My great grandmother taking me to vote is a special memory for me because she told me of the time when she couldn’t vote.  For her to vote was a radical political act in itself.  When I vote today I continue to give her voice.  I am not only giving her voice but I am also joining with the million of voices dead and alive, ancestors, elders and my peers as we to exercise our right to vote that was won by the blood of those who died for me and us to have this right.


When I go to the polls this year ther are really souls at the polls.  The souls of the ancestors are there.  When I go to the polls I pray to the ancestors and I thank them for their sacrifice and I promise to not let their hard work be in vain.  This year I call on the name of my Great Grandmother Laura Respress of  Fannie Lou Hamer.  When you vote this year whose name will you call out? In whose name are you voting?  Do you see the blood of those who died on your ballot?  

Monday, October 20, 2014

The Atlanta Daily World Renovation Continues!!! This Isn’t Kansas: Gene Kansas get’s It!


I had a chance to meet and talk with Gene Kansas last week about the Atlanta Daily World building.  First let me say he is a super guy so my opinion may be  bit biased here but I was looking and listening as we talked.  One of the issues I have been wrestling with is how we remember?  What does it mean for Auburn Avenue to be the “New Sweet Auburn Avenue”? It will not be what it was and it shouldn’t be.  This street has to evolve. As it evolves one of my many questions has been how it remembers?  I’ve especially been asking how will African American history be remembered?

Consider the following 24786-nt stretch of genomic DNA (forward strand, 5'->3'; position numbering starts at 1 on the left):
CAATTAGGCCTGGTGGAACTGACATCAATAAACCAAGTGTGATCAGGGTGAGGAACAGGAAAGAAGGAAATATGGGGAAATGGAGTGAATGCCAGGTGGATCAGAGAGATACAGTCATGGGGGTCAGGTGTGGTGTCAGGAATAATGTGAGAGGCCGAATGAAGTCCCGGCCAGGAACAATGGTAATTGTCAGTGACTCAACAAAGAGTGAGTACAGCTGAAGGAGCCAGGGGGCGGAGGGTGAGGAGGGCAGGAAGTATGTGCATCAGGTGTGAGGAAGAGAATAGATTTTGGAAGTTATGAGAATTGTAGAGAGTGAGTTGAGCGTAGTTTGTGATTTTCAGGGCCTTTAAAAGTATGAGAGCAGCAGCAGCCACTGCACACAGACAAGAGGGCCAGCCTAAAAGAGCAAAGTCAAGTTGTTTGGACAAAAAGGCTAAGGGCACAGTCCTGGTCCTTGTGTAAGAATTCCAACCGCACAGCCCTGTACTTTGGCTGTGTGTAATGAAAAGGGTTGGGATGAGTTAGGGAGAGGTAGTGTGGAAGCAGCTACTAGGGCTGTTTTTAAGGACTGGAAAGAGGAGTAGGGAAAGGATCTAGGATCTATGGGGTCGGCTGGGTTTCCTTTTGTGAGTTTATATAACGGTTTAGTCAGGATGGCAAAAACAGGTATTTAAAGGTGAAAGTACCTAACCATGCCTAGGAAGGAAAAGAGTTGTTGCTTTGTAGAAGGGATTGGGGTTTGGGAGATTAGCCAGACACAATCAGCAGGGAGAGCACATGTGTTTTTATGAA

The work Gene Kansas is doing and the building he owns is a central part of this story I am telling.  We are talking about The Atlanta Daily World Building.  This is the place where the oldest African American owned and ran newspaper resided.  The days of the Atlanta Daily World’s heyday is history but we can’t forget what it was and what it did for our people.  The world has changed and this building has changed owners and it is being changed, in the process of change will we forget to remember? 


The thing that amazed me most about my time with Gene was his keen sense of and respect for history in general and African American history in particular.  He ins’t some fly by night developer and overseer of gentrification.  He is a compassionate soul who is connecting this building with it’s history.  Everything that is going into the building harkens back to a time in past of that very building.  There is this neat integration of the past with the present that breathes from outside to the inside of the building.  Gene get’s it and this is a relief for me.  I think memory is important and the question is how do we remember?  What does it mean and look like to celebrate the past as we live into the future?   Gene has taken questions like thes very seriously and I am happy to see what he is doing.  

Gene is allowing me to walk with him and his team as they do the historical restoration and renovation and I plan to do just that.  I invite you to journey with us on this ride down Sweet Auburn Avenue as it becomes sweet again.  How does a street that has gone through several failed revitalization efforts come out of this one?   We will see?  What is it in your life that needs revitalizing?  Are you getting your construction project started?